Lynne Dorfman and Rose Capelli in their book ‘Mentor Texts –Teaching Writing Through Literature, K-6 refer to having students walk around in the shoes of another author; to use the syntax of that author. I like this approach...
Using the style of another author enables one to teach aspects of grammar and mechanics in an authentic way. Using mentor texts we can embed the teaching of grammatical language. That way we allow students to view it in the same context experienced writers do.
A way to teach these important messages about language structures is to have students copy exemplars from mentor authors in to their writer’s notebooks and then try it out for themselves. They are effectively trying to 'write in the style of the chosen mentor. Dorfmann and Capelli refer to this as having students walk around in the syntax.
We start with the mentor text, imitate it ourselves, then have our students try it with us in a shared writing exercise. Then we challenge them to try it independently. There we have the gradual release of responsibility model in action!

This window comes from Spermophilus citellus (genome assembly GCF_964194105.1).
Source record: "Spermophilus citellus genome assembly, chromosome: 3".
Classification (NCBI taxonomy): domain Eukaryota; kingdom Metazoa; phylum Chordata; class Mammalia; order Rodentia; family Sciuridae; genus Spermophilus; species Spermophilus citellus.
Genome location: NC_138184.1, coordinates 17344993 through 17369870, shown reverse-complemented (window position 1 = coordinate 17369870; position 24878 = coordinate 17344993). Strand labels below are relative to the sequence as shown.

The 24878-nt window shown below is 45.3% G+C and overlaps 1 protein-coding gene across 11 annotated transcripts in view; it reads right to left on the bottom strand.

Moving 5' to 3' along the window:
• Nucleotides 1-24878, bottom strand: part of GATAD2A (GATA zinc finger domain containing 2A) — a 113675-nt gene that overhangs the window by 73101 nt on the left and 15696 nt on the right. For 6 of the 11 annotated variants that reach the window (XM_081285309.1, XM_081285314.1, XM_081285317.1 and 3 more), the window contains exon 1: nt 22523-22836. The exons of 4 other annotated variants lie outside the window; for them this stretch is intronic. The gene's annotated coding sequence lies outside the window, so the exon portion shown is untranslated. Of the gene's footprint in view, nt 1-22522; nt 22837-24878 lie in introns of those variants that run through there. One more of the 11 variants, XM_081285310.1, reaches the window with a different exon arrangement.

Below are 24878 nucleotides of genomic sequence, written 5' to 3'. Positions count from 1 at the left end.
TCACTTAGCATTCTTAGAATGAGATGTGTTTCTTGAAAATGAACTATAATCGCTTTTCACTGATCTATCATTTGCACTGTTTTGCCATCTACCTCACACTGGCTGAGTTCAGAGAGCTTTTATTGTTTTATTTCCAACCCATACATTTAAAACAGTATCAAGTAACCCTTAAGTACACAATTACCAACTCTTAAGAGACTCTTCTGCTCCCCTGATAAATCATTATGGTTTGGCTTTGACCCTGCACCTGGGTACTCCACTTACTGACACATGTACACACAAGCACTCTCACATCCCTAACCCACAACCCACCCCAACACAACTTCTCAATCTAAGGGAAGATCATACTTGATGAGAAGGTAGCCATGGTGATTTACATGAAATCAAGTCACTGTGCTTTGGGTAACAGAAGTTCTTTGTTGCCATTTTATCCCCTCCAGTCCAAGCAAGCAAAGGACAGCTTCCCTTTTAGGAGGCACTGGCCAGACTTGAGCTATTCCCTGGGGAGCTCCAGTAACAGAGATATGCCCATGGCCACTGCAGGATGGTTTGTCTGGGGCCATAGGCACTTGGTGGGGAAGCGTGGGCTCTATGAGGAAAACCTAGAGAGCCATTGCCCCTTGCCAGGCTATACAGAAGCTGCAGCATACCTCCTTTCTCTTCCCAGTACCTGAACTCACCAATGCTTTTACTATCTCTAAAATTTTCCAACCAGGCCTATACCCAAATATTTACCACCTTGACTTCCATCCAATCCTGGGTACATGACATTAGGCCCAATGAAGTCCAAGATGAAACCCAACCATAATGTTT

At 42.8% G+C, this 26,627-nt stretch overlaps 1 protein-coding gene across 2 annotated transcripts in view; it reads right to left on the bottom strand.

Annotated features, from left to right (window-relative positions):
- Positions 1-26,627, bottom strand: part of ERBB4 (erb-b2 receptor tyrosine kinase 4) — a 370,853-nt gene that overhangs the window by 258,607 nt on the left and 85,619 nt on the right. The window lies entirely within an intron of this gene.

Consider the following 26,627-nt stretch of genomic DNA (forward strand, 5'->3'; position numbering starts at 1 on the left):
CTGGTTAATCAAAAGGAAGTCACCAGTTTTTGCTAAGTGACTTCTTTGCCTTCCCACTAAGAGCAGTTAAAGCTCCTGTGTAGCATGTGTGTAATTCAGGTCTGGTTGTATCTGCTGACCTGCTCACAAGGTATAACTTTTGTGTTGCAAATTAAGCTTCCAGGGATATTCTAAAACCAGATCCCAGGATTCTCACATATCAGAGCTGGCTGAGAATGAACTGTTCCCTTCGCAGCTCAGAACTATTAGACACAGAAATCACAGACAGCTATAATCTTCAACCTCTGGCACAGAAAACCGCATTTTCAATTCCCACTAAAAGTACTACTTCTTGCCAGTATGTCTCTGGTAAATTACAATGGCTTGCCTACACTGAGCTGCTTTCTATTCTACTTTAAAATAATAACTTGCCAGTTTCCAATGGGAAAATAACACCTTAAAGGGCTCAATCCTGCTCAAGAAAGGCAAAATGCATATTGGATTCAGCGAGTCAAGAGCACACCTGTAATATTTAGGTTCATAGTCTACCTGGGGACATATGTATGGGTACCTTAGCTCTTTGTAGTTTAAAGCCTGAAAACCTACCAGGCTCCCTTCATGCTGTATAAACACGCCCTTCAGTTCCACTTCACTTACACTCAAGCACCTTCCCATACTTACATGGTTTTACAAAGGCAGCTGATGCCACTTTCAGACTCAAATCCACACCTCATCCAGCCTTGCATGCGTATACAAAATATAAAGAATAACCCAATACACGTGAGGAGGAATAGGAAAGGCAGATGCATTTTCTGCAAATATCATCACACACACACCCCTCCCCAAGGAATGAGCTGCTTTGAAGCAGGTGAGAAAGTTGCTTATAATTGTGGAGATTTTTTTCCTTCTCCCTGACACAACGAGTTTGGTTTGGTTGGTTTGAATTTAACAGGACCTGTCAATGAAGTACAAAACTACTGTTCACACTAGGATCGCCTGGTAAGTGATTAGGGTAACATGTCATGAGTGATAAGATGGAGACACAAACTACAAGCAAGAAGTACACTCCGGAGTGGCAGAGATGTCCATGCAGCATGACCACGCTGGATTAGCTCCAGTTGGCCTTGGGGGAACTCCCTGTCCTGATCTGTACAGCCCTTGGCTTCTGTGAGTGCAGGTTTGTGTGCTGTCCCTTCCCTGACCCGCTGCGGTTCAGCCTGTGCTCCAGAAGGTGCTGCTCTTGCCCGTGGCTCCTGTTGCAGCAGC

After having students share their pieces, we are in a position to analyse exactly what the author did. Students are able to respond from an informed position having tried it themselves.
At this point I suggest recording their thinking and observations on an anchor chart. While you and your students are immersed in this quality conversation, the opportunity to reinforce the vocabulary of grammar and mechanics presents as a natural outcome of the discussion. Using such specialised vocabulary empowers students to discuss the language use of mentors in progressively meaningful ways. Your community of writers will be using the same language, and it will eventually become more precise.
Here is an example using Margaret Wild and Ron Brook’s fantastic picture story book, ‘Fox’
Some additional things to look for with Mentor Texts:
· connections to special places, people, wishes, dreams;
· snapshots of setting and character;
· rich descriptions;
· use of parentheses;
· effective use of repetition
· writing in the present tense
· strong verbs
· effective repetition
· hyphenated words
· using adjectives after the noun
· variation in sentence length
· variations in print
· listing – with semicolon and commas
· effective use of dialogue
· using a sentence fragment with a dash
· setting up the ending in the beginning
· variation in leads
· use of exact nouns and names